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Alchemilla - L.

Common Name Alpine Lady's Mantle, Mountain Lady's Mantle
Family Rosaceae
USDA hardiness 3-7
Known Hazards None known
Habitats Meadows, pastureland and woodland clearings, mainly on acid soils[200].
Range Western and Northern Europe.
Edibility Rating    (2 of 5)
Other Uses    (0 of 5)
Weed Potential No
Medicinal Rating    (3 of 5)
Care (info)
Fully Hardy Well drained soil Moist Soil Semi-shade Full sun
Alchemilla Alpine Lady


http://commons.wikimedia.org/wiki/File:Alchemilla_alpina_Sturm56.jpg
Alchemilla Alpine Lady
http://commons.wikimedia.org/wiki/User:Abalg

 

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Summary

Bloom Color: Green, Yellow. Main Bloom Time: Mid summer. Form: Rounded, Spreading or horizontal. Form: Rounded, Spreading or horizontal.


Physical Characteristics

 icon of manicon of flower
Alchemilla is a PERENNIAL growing to 0.2 m (0ft 8in) by 0.2 m (0ft 8in) at a medium rate.
It is hardy to zone (UK) 5 and is not frost tender. It is in flower from June to September, and the seeds ripen from August to October. The species is hermaphrodite (has both male and female organs) and is pollinated by Apomictic (reproduce by seeds formed without sexual fusion). The plant is self-fertile.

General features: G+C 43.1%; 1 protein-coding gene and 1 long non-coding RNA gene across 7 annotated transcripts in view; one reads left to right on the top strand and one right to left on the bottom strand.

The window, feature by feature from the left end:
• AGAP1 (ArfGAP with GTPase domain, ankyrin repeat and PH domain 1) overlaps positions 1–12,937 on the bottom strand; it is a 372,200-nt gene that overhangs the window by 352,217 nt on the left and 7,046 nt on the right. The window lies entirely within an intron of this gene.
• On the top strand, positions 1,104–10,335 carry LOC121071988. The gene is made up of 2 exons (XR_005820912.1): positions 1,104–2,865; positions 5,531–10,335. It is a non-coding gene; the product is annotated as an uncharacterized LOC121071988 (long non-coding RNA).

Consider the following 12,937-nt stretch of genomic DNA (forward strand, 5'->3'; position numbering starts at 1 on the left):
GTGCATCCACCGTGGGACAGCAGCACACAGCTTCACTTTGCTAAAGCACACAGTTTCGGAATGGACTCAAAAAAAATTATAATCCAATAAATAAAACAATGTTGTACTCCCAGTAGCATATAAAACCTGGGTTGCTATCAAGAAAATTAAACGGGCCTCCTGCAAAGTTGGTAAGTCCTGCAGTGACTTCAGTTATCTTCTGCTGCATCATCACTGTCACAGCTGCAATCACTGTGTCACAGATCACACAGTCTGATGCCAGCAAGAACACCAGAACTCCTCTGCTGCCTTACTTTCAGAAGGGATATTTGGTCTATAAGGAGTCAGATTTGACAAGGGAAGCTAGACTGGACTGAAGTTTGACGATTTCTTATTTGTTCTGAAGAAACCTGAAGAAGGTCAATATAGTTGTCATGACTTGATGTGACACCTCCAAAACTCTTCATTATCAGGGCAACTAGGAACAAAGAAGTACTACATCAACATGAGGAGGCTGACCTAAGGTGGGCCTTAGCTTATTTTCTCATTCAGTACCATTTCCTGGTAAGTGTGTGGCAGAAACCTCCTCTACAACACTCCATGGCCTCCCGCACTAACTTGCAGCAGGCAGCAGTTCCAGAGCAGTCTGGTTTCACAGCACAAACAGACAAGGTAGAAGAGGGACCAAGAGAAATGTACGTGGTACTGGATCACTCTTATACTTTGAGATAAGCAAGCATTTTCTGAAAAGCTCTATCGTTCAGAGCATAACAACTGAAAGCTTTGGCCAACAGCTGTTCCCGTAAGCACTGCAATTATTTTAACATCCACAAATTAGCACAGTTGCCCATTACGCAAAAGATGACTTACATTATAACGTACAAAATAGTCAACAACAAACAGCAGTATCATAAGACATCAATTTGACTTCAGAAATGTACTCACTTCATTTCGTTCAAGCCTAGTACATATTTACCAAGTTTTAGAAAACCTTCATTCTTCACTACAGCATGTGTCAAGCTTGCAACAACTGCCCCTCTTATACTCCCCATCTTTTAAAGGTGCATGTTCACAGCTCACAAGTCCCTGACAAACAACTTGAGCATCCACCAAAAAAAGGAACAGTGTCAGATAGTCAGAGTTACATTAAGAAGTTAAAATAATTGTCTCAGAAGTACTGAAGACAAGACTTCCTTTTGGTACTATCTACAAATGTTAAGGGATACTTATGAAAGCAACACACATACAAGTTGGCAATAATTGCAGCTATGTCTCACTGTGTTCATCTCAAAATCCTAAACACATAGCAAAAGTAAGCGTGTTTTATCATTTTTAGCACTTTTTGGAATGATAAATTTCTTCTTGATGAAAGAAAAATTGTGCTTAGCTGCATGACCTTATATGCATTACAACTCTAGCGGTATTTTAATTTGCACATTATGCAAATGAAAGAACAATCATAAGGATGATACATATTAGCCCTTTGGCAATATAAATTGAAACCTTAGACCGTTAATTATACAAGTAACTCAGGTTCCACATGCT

Suitable for: light (sandy), medium (loamy) and heavy (clay) soils, prefers well-drained soil and can grow in heavy clay soil. Suitable pH: acid and neutral soils. It can grow in semi-shade (light woodland) or no shade. It prefers dry or moist soil.

UK Hardiness Map US Hardiness Map

Synonyms

Habitats

Edible Uses

The following uses are for A. vulgaris. They quite probably also apply for this species[K]. Young leaves - raw or cooked[5, 7]. A dry, somewhat astringent flavour[K]. They can be mixed with the leaves of Polygonum bistorta and Polygonum persicaria then used in making a bitter herb pudding called 'Easter ledger' which is eaten during Lent[177, 183]. Root - cooked. An astringent taste[4]. The leaves are used commercially in the blending of tea[7].

References

Medicinal Uses

Plants For A Future can not take any responsibility for any adverse effects from the use of plants. Always seek advice from a professional before using a plant medicinally.


Lady's mantle has a long history of herbal use, mainly as an external treatment for cuts and wounds, and internally in the treatment of diarrhoea and a number of women's ailments, especially menstrual problems[9, 244]. This plant, the alpine ladies mantle, has been shown to be more effective in its actions[238, 268]. The herb is alterative, antirheumatic, astringent, diuretic, emmenagogue, febrifuge, sedative, styptic, tonic and vulnerary[4, 7, 9, 21, 46, 165]. The leaves and flowering stems are best harvested as the plant comes into flower and can then be dried for later use[4]. The fresh root has similar and perhaps stronger properties to the leaves, but is less often used[4]. The plant is rich in tannin and so is an effective astringent and styptic, commonly used both internally and externally in the treatment of wounds[4]. It helps stop vaginal discharge and is also used as a treatment for excessive menstruation and to heal lesions after pregnancy[4, 244]. Prolonged use can ease the discomfort of the menopause and excessive menstruation[268]. The freshly pressed juice is used to help heal skin troubles such as acne and a weak decoction of the plant has been used in the treatment of conjunctivitis[244].